While the use of cognitive reframes, distancing and humour may be adaptive, making negative appraisals during or after call-outs appears to be unhelpful for coping. Making negative appraisals about intrusive memories after a call-out, for example, has been linked to the severity of PTSD in ambulance workers.9 This is unsurprising given that cognitive models of PTSD and depression used by psychologists emphasise the role of negative appraisals in the onset and persistence of these disorders.21–23 Modifying these through strategies such as cognitive reappraisal is linked to reductions in symptoms.18 ,24
Cognitive reappraisal involves changing negative appraisals into more positive ones. The aim is to change a situation's meaning to reduce its emotional impact, such as reappraising a situation as manageable instead of threatening to reduce fear. Reappraisal reduces negative emotion25 ,26 and physiological arousal to distressing stimuli.27 Individuals can be trained to use reappraisal, and this leads to less distress following exposure to traumatic films.28 Cognitive reappraisal is therefore an important tool in managing distress. However, it is unknown whether populations who are at risk of trauma-related distress, such as ambulance workers, may benefit from cognitive reappraisal training to enhance their coping and resilience. If enhanced coping is related to more positive reappraisals during emergency call-outs, it would suggest that cognitive reappraisal training may be beneficial for this occupational group.
While many studies have explored coping strategies used by ambulance workers, no study has yet investigated the link between cognitive appraisals or being objective, and coping in this group following specific, difficult call-outs. The hypothesis tested was that ambulance workers would have made more positive appraisals and fewer negative appraisals during a previous, difficult call-out in which they coped well compared to a difficult call-out in which they coped poorly. It was also hypothesised that enhanced coping would be associated with experiencing greater levels of objectivity during the call-out.
Design and participants
The study was a within-subjects design. Forty-five ambulance workers (14 women) from the London Ambulance Service were recruited. The mean age of the participants was 37 years (range 26–60 years; SD 8.7 years). All but one described their ethnicity as white British. Forty per cent (n=18) of the sample was graded as a paramedic and 60% (n=27) as an emergency medical technician. The mean length of time that participants had been working for the London Ambulance Service was 8.6 years (ranging from 0.8 to 30 years; SD 7.4). On average, participants had previously experienced or witnessed a mean number of nine traumatic events (ranging from two to 15; SD 3.3) during their working and personal lives.
Participants completed the post-traumatic stress diagnostic scale (PDS)29 to measure PTSD symptoms. The PDS is a widely used measure of PTSD symptoms with 17 items. Possible scores range from 0 to 51. Scores of 10 or less are classified as ‘mild’, between 11 or more and 20 or less as ‘moderate’, between 21 or more and 35 or less as ‘moderate to severe’ and 36 or more as ‘severe’.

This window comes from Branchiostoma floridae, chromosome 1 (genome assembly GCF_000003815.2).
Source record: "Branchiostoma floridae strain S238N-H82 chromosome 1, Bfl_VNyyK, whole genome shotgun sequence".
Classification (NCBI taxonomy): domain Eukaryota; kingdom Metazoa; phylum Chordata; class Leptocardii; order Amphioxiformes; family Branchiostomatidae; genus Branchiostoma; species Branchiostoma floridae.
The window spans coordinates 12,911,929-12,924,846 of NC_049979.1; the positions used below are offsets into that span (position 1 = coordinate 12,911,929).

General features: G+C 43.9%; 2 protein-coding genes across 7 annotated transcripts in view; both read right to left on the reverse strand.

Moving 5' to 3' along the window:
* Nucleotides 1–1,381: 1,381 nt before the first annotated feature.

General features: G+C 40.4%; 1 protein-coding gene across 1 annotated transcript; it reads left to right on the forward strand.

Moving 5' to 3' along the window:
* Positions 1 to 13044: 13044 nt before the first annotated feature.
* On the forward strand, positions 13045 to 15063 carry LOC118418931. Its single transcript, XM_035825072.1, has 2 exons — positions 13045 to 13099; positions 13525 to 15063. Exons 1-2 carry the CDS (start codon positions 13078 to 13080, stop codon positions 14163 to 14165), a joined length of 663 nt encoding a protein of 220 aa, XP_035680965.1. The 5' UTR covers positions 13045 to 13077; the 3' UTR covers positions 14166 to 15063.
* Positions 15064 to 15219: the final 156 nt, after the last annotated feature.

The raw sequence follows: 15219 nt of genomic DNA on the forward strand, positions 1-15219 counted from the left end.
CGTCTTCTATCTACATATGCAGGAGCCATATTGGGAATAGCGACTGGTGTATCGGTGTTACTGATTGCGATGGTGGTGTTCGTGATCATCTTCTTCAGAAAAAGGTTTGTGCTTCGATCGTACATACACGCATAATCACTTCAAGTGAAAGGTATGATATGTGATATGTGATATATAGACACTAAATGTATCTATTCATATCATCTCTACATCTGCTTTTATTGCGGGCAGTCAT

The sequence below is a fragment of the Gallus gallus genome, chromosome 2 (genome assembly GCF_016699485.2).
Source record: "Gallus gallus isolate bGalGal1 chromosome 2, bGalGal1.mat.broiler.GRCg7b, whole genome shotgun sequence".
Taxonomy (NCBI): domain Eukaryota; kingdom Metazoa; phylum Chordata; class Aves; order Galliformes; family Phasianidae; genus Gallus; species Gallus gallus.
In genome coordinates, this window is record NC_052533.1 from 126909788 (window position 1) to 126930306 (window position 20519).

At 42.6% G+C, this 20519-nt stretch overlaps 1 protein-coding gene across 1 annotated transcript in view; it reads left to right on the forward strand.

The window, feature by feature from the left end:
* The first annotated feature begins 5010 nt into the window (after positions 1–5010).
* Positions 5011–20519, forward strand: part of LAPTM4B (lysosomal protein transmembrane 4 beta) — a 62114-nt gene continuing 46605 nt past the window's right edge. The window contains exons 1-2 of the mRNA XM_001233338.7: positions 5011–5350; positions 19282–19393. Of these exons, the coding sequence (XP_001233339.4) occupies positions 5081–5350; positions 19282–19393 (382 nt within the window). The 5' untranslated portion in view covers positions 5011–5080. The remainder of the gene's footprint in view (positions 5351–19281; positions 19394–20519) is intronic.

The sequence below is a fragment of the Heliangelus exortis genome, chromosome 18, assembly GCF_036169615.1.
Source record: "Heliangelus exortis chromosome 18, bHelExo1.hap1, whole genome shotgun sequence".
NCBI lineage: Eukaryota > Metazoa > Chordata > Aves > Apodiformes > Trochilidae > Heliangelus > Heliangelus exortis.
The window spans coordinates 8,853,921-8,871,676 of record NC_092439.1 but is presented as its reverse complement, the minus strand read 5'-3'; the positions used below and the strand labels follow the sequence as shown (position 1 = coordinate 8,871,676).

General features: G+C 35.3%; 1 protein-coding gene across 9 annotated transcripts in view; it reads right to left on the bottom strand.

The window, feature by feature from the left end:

The Beck depression inventory (BDI)17 was completed to measure depression. The BDI is a reliable and valid 21-item measure of depressed mood. Possible scores range from 0 to 63. Scores of 0–9 indicate that a person is not depressed, 10–18 indicates mild to moderate depression, 19–29 indicates moderate to severe depression and scores over 30 signify severe depression.
Participants also completed a trauma screener, a modified version of the trauma list in the clinician administered PTSD scale,30 with the addition of two traumas thought to be relevant to paramedics: cot death and terrorist attacks. The trauma screener explored 19 different categories of traumatic events, including serious accidents, witnessing deaths or serious injuries, assaults, life-threatening illness, cot death and witnessing or coming across a suicide.
Finally, participants completed the responding to difficult call-outs questionnaire (see supplementary appendix 1, available online only). This unpublished questionnaire was designed to relate to specific incidents in emergency service occupations. Participants were asked to bring to mind a previous, difficult call-out in which they perceived they coped well. They were asked to indicate how objective they had felt during the call-out (0–100%). They then indicated whether each of 13 cognitive appraisals (seven positive and six negative) were true for them at the time of the call-out. Participants completed the same questions with reference to a difficult call-out with which they identified as coping poorly. The positive appraisals included items such as ‘I imagined the event/people getting better’, and ‘I thought about what I could learn from the situation’. Examples of negative appraisals included ‘I continually thought about how terrible it was’ and ‘I imagined the situation getting worse’. The internal consistency of the negative scale was acceptable (Cronbach's α=0.67) as was the internal consistency of the positive scale (Cronbach's α=0.72).